The action of the click collapses the temporal dimensions of time because it highlights its subjective nature. Time is not necessarily experienced as a mythical, objective narrative that joins individual moments together. Instead, here the photographer has a relationship with the past, present and future simultaneously. This is not to say they live the time we refer to as the past, the now and a futuristic moment at once, but rather that in the moment when they click the button on their camera they instantly collapse their embodied relationship with these three temporal dimensions. That is to say, their pressing of the button identifies that they are making a conscious choice not only to look at the traces of the past in front of them, but to reflect on this past in the present moment, by taking an image that will continue to commemorate both this present and the past being reflected on, in the future.

The representation and remembering of history thus becomes an event which will eventually be sutured into the participant’s story of the Holocaust (for it is in our nature as human beings to make stories of everything even if we do not experience life as such). In the embodied action of the click of the camera they say: “Here I was, looking at the traces of what happened here. I ask you to also see. Look and remember.”

But there is always the problem of iconoclasm. At an site such as Auschwitz, which has come to stand as a symbol of the Holocaust and a symbol of evil in the public consciousness, do we take photographs of things which affect us personally or take photographs of those objects which we recognise as iconic?  Are we in danger of repeating the same images and reducing the Holocaust to a set of trope photographs which could be misinterpreted as the sum of the entire event?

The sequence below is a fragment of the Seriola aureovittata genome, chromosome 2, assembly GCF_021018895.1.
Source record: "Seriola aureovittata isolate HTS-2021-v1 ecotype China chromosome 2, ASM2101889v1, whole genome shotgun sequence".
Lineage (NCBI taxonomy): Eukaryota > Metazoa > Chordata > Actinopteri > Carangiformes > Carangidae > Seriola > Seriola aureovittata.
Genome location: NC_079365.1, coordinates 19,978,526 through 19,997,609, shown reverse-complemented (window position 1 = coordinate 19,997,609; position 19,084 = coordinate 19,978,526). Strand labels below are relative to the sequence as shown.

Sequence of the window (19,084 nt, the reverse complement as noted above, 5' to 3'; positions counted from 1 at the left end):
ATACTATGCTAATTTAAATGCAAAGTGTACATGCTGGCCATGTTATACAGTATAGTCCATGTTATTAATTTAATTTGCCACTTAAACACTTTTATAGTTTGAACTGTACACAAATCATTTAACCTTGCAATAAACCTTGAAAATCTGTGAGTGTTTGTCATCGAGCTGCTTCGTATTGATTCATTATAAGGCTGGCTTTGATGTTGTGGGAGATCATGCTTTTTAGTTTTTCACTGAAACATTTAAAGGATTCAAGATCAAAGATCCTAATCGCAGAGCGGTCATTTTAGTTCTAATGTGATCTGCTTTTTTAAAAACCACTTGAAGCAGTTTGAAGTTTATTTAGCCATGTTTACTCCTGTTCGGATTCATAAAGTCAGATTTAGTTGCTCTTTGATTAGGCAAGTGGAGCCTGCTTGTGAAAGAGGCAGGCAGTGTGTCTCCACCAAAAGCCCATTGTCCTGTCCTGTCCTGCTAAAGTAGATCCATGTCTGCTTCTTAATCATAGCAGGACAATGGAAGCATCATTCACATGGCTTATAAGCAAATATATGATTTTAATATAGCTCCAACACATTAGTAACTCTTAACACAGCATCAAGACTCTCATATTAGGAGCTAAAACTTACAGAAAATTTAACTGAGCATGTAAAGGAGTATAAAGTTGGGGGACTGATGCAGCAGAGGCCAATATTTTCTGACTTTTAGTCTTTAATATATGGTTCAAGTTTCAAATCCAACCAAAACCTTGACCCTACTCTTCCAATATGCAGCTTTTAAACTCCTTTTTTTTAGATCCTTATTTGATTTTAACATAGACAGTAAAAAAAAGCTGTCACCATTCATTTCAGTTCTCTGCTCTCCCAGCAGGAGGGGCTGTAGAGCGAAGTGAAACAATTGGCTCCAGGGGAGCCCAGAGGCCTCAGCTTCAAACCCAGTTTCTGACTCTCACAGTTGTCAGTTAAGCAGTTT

References

Sobchack, Vivian (1996) The Persistence of History: Cinema, Television and the Modern Event, London, UK: Routledge.

Sontag, Susan (1979) On Photography, London, UK & New York, USA: Penguin.

Struck, Janina (2004) Photographing the Holocaust: Interpretations of the Evidence, London, UK & New York, USA: I.B. Tauris.

Highlights and thoughts regarding embodiment, affect, film and media from this year’s conference

by Victoria Grace Walden

Conference director Phillip Drummond hospitably accommodated more than 150 speakers, including key note presenters professors Laura Mulvey and Toby Miller alongside Dr. Cathy Ross, Jeremy Black and film and television writer Joe Ahearne at this year’s Film and Media conference. Below I share just some of the highlights which refer to issues of affect and embodiment.

Dr. Cathy Ross’s (Museum of London) opening keynote on Thursday explored how the city museum incorporates new technology into its museum spaces. She discussed the museum’s augmented reality phone app which allows users to see “this spot in history” at certain places in the capital. Then explained how digital imagery and film were used in a variety of exhibitions, discussing the mixed reactions of visitors in some areas such as the slavery gallery and the Blitz.